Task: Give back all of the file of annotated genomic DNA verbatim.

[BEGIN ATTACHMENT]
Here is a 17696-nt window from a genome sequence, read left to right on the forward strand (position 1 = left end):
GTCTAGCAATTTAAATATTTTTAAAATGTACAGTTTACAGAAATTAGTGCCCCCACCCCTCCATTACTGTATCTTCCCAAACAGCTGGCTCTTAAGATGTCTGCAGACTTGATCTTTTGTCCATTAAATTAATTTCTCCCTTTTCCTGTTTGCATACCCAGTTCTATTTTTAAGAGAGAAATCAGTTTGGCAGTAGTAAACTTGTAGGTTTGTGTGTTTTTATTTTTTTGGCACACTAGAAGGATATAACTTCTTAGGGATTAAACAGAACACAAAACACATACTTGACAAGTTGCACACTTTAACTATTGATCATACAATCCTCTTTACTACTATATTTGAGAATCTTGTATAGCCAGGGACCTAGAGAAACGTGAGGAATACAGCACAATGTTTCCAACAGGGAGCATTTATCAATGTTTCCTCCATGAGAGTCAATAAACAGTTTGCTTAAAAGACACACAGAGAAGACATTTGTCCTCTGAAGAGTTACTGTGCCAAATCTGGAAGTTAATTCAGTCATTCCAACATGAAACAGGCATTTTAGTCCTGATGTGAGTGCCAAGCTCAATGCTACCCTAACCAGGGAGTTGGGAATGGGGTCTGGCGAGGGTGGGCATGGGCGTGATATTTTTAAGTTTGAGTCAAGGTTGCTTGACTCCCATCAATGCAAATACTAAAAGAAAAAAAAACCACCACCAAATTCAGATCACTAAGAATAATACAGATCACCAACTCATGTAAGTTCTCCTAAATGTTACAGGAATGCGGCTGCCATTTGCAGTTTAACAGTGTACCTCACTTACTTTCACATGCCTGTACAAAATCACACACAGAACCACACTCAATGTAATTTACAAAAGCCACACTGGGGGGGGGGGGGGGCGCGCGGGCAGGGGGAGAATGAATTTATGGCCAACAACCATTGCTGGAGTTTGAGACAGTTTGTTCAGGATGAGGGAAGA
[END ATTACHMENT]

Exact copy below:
Here is a 17696-nt window from a genome sequence, read left to right on the forward strand (position 1 = left end):
GTCTAGCAATTTAAATATTTTTAAAATGTACAGTTTACAGAAATTAGTGCCCCCACCCCTCCATTACTGTATCTTCCCAAACAGCTGGCTCTTAAGATGTCTGCAGACTTGATCTTTTGTCCATTAAATTAATTTCTCCCTTTTCCTGTTTGCATACCCAGTTCTATTTTTAAGAGAGAAATCAGTTTGGCAGTAGTAAACTTGTAGGTTTGTGTGTTTTTATTTTTTTGGCACACTAGAAGGATATAACTTCTTAGGGATTAAACAGAACACAAAACACATACTTGACAAGTTGCACACTTTAACTATTGATCATACAATCCTCTTTACTACTATATTTGAGAATCTTGTATAGCCAGGGACCTAGAGAAACGTGAGGAATACAGCACAATGTTTCCAACAGGGAGCATTTATCAATGTTTCCTCCATGAGAGTCAATAAACAGTTTGCTTAAAAGACACACAGAGAAGACATTTGTCCTCTGAAGAGTTACTGTGCCAAATCTGGAAGTTAATTCAGTCATTCCAACATGAAACAGGCATTTTAGTCCTGATGTGAGTGCCAAGCTCAATGCTACCCTAACCAGGGAGTTGGGAATGGGGTCTGGCGAGGGTGGGCATGGGCGTGATATTTTTAAGTTTGAGTCAAGGTTGCTTGACTCCCATCAATGCAAATACTAAAAGAAAAAAAAACCACCACCAAATTCAGATCACTAAGAATAATACAGATCACCAACTCATGTAAGTTCTCCTAAATGTTACAGGAATGCGGCTGCCATTTGCAGTTTAACAGTGTACCTCACTTACTTTCACATGCCTGTACAAAATCACACACAGAACCACACTCAATGTAATTTACAAAAGCCACACTGGGGGGGGGGGGGGGCGCGCGGGCAGGGGGAGAATGAATTTATGGCCAACAACCATTGCTGGAGTTTGAGACAGTTTGTTCAGGATGAGGGAAGA